The government faces major structural problems, which will hinder any strategies it has to address the electricity shortages. The first is that it is not appropriating enough money. The Electricity Ministry’s 5-year plan calls for $31.8 billion in investment. In 2011, the budget only gave it $3.2 billion, and it only spent 33% of that. The difference could have been met by attracting foreign capital, but Baghdad has failed in that department. Second, the Ministry is poorly run with bad management, and a lack of capacity. It doesn’t have trained staff, it has a bad decision making process, and its workers are inefficient. That hampers the implementation of projects and contracts, hinders the proper usage of generators leading to less power being produced, and plants being kept up to optimum standards. Third, the Ministry’s development strategy calls for natural gas to supply power plants. Its own predications however, believe that only 50% of the required gas will be available within five years. That means heavy fuel will be used instead, which erodes equipment quicker and raises costs. Fourth, the national grid is poorly constructed, which leads to more than 1/3 of power production being wasted before it even reaches consumers, the highest rate in the Middle East. Finally, there is no check on usage. Most Iraqis don’t pay their bills, and the government has been giving out free power to the poor and subsidizing the rest. That means that demand is not static, and even if the Ministry were to reach its targets there’s little chance that it would meet usage by that time. There are no real plans to address these issues. All the government is focused upon is boosting output. That has gone up over the years, but will never meet demand unless these larger issues are taken care of.
Iraq is years away from reaching its goals when it comes to electricity. Nine years of failures, and Baghdad still claims that everything is on tract, and that there will be no more blackouts in just a few months. 2013 is no different. The Electricity Ministry’s own 5-year plan contradicts its statements. The public and local officials are fed up with this state of affairs, and protest and complain about the lack of performance more and more. This is hindering the development of the country, because businesses and services can’t run without a steady supply of power. It also undermines the standing of the government, as people are unwilling to listen to one that consistently fails to deliver on its promises.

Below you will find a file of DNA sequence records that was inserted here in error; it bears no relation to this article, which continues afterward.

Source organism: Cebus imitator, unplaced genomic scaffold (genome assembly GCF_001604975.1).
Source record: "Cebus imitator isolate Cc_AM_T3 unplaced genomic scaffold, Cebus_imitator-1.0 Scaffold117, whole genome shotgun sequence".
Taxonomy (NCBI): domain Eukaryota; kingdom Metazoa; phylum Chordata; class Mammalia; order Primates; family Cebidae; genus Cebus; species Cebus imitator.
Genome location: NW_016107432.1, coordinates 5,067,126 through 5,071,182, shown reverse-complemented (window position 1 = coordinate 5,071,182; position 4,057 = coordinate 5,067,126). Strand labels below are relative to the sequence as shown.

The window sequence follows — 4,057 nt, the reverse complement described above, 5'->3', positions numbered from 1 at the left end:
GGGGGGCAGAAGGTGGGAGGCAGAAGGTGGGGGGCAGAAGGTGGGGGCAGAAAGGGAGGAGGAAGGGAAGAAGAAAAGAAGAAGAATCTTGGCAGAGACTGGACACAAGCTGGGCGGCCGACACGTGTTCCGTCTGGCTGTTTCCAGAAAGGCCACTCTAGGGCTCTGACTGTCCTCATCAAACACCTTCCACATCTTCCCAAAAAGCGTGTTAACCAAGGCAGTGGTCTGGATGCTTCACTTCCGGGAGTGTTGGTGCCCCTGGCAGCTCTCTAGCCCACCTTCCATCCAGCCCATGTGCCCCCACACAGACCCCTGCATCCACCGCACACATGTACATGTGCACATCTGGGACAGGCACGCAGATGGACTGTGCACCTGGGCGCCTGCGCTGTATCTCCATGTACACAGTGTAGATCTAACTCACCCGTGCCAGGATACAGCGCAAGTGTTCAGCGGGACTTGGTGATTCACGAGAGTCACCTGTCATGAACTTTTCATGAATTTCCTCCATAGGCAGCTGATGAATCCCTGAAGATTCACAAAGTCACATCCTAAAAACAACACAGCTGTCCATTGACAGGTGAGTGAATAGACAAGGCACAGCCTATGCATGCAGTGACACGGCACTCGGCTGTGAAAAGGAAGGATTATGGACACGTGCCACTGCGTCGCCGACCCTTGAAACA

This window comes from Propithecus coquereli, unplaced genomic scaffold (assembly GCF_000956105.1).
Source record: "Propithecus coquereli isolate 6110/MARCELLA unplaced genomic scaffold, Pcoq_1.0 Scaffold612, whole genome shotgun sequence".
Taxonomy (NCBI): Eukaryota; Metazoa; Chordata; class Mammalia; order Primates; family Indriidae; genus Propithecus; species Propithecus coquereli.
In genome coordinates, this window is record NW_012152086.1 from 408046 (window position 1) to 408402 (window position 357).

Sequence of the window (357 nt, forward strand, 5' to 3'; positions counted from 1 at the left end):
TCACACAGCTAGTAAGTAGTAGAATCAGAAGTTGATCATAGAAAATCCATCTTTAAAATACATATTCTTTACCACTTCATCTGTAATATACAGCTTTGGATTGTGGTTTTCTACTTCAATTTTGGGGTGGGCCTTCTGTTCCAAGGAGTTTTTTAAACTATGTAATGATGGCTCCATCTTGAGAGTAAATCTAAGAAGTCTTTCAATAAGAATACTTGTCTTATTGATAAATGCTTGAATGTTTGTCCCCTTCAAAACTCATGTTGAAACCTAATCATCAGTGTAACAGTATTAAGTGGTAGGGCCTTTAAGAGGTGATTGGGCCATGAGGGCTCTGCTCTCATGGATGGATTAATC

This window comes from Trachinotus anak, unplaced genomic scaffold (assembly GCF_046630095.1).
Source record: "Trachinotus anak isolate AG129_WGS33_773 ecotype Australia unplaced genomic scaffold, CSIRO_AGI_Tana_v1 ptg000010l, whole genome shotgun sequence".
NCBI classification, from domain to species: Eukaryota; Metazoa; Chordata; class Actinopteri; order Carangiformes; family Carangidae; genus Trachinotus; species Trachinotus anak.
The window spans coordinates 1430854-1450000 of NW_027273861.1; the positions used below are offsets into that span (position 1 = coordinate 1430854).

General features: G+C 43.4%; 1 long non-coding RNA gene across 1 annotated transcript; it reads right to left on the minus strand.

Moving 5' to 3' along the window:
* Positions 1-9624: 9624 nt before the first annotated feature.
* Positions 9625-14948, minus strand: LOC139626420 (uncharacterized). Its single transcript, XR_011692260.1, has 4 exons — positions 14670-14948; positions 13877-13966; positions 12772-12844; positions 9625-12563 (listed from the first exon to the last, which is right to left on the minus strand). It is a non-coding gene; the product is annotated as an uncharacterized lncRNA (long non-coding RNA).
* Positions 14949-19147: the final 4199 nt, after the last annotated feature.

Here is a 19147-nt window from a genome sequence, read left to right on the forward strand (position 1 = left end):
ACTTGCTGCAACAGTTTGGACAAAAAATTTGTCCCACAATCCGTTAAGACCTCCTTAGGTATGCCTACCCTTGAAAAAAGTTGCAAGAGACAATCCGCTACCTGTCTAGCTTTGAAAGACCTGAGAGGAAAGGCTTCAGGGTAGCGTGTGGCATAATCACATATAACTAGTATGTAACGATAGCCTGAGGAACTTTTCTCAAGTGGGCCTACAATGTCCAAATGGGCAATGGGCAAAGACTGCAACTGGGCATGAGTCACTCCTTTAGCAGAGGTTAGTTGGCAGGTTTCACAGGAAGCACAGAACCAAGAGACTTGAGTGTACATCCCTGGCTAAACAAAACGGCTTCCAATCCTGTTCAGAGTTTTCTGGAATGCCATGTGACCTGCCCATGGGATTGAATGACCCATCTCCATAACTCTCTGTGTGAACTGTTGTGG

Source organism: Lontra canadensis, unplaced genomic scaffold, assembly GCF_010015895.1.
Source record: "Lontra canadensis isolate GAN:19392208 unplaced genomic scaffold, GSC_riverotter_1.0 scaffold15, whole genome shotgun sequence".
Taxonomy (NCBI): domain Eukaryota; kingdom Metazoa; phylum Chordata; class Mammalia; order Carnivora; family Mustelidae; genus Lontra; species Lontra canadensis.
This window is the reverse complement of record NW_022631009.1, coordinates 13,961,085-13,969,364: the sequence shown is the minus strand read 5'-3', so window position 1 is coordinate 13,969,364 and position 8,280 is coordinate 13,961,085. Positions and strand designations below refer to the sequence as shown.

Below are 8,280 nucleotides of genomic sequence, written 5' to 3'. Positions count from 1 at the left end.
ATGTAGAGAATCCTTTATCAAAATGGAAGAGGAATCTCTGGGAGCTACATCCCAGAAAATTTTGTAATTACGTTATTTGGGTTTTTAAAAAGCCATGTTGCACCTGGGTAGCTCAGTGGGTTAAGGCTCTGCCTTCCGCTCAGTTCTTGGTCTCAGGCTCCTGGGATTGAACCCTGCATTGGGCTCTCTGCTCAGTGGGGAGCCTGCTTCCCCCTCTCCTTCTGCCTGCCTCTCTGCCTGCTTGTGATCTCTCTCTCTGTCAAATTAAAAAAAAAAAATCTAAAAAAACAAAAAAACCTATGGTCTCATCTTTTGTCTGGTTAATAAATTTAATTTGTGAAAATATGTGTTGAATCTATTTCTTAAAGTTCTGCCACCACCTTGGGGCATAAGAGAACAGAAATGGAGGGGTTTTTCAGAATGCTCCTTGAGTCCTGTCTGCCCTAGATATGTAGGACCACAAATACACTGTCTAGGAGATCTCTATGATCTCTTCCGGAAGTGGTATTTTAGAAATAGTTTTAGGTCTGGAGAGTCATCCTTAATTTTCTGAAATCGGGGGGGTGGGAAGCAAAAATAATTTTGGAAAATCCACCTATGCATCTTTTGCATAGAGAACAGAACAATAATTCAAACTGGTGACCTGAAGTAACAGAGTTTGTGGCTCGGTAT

Abdullah, Ali, “Minister of Electricity and again: the end of the current year will be the end of the darkness in Iraq,” Buratha News, 7/6/13
Buratha News, “Local administration in Muqdadiyah expects a major crisis in the coming days to the lack of processing the national electricity,” 6/30/13
Dananer, “Electricity aimed the ball on the oil and accuses the loss of 1,100 MW,” 7/1/13
Jawad, Haider Ali, “After the false promises of improved electricity .. Cabinet cancels its agenda and its fully allocated to discuss the deterioration of the reality of power, fearing the wrath of the street,” Buratha News, 7/9/13
Al-Mada, “Electricity: our output rose (6500) MW for 2003 and we still need (4200) MW extra,” 6/14/13
New Sabah, “Calls for demonstrations and demands for better electricity in Basra,” 6/26/13
- “Citizens grateful owners for not selling generators,” 6/23/13
- “”Electricity” processed “Dhi Qar” for 16 hours ..And the people continue to demonstrate,” 6/15/13
- “Increase the share of “Dhi Qar” of electric power,” 6/19/13
Press TV, “Iran to up electricity exports to Iraq,” 7/7/13
Radio Nawa, “Chief adviser to Maliki: Iraq’s electricity crisis will end early 2015,” 7/1/13
Special Inspector General for Iraq Reconstruction, “Quarterly Report to the United States Congress,” 4/30/12